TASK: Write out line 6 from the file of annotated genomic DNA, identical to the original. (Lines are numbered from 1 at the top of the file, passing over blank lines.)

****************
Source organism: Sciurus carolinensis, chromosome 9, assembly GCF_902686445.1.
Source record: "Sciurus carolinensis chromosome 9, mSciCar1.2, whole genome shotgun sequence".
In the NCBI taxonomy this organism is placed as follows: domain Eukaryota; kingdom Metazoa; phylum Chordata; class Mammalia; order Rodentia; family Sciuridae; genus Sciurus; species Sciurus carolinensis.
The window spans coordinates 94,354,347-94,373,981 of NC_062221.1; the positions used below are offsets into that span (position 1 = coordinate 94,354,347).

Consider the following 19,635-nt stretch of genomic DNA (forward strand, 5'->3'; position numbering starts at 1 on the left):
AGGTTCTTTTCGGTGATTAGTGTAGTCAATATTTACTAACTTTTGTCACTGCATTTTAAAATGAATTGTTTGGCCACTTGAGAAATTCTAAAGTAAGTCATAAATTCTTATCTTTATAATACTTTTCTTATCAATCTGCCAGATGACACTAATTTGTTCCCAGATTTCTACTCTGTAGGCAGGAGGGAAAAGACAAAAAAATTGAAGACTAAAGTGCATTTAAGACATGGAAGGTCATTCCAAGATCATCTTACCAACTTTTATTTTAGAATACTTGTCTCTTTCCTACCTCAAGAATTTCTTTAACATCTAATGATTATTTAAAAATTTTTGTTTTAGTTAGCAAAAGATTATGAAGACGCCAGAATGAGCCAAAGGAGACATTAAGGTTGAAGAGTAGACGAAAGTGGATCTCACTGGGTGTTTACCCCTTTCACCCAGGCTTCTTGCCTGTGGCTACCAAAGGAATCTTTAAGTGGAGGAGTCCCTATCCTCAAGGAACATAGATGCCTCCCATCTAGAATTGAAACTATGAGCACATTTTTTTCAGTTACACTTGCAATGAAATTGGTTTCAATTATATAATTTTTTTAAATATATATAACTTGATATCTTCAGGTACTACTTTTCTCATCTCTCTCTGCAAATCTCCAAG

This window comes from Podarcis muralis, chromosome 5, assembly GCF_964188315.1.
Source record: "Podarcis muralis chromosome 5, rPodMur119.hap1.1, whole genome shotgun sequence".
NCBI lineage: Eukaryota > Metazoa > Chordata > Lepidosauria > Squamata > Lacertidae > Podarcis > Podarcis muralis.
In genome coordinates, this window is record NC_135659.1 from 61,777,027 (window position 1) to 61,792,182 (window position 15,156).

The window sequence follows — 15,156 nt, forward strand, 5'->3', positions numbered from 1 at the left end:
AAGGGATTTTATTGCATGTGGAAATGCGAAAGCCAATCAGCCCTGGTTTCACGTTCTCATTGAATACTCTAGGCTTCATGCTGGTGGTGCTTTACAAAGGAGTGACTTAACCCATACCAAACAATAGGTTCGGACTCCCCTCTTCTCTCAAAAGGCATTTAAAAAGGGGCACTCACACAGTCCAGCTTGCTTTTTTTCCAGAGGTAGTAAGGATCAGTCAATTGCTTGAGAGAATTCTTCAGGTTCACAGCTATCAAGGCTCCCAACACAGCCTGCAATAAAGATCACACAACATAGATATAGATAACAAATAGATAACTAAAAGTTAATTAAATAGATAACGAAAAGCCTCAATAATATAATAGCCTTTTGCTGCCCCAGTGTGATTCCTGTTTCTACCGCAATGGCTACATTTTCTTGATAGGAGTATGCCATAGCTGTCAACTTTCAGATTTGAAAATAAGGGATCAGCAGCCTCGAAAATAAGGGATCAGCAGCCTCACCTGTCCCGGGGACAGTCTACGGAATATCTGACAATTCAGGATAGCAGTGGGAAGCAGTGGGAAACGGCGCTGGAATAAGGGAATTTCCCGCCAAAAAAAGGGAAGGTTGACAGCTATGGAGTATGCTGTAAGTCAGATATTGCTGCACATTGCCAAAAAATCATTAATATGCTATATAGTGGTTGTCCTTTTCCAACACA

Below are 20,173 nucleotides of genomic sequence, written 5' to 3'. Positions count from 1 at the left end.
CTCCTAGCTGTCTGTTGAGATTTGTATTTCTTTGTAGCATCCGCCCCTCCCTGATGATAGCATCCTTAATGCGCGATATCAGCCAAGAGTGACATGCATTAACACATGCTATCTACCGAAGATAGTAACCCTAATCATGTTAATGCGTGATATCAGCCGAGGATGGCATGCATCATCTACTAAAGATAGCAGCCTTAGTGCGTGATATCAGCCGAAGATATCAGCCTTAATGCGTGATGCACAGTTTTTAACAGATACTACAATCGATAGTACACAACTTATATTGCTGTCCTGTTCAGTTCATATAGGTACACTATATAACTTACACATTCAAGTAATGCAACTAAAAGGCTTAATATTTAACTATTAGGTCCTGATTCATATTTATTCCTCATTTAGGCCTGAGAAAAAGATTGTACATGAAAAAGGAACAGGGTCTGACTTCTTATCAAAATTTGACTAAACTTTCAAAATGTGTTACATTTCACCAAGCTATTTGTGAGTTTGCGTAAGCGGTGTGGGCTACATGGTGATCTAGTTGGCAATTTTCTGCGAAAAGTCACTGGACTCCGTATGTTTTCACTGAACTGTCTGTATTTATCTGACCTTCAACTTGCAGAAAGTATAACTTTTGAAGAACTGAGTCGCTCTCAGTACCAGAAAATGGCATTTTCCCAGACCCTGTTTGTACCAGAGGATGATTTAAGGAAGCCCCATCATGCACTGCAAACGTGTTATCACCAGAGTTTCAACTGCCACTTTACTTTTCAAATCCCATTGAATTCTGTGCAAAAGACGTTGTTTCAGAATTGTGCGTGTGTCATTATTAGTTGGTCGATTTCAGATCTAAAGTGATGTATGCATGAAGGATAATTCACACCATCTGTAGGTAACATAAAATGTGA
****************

AGGTTCTTTTCGGTGATTAGTGTAGTCAATATTTACTAACTTTTGTCACTGCATTTTAAAATGAATTGTTTGGCCACTTGAGAAATTCTAAAGTAAGTCATAAATTCTTATCTTTATAATACTTTTCTTATCAATCTGCCAGATGACACTAATTTGTTCCCAGATTTCTACTCTGTAGGCAGGAGGGAAAAGACAAAAAAATTGAAGACTAAAGTGCATTTAAGACATGGAAGGTCATTCCAAGATCATCTTACCAACTTTTATTTTAGAATACTTGTCTCTTTCCTACCTCAAGAATTTCTTTAACATCTAATGATTATTTAAAAATTTTTGTTTTAGTTAGCAAAAGATTATGAAGACGCCAGAATGAGCCAAAGGAGACATTAAGGTTGAAGAGTAGACGAAAGTGGATCTCACTGGGTGTTTACCCCTTTCACCCAGGCTTCTTGCCTGTGGCTACCAAAGGAATCTTTAAGTGGAGGAGTCCCTATCCTCAAGGAACATAGATGCCTCCCATCTAGAATTGAAACTATGAGCACATTTTTTTCAGTTACACTTGCAATGAAATTGGTTTCAATTATATAATTTTTTTAAATATATATAACTTGATATCTTCAGGTACTACTTTTCTCATCTCTCTCTGCAAATCTCCAAG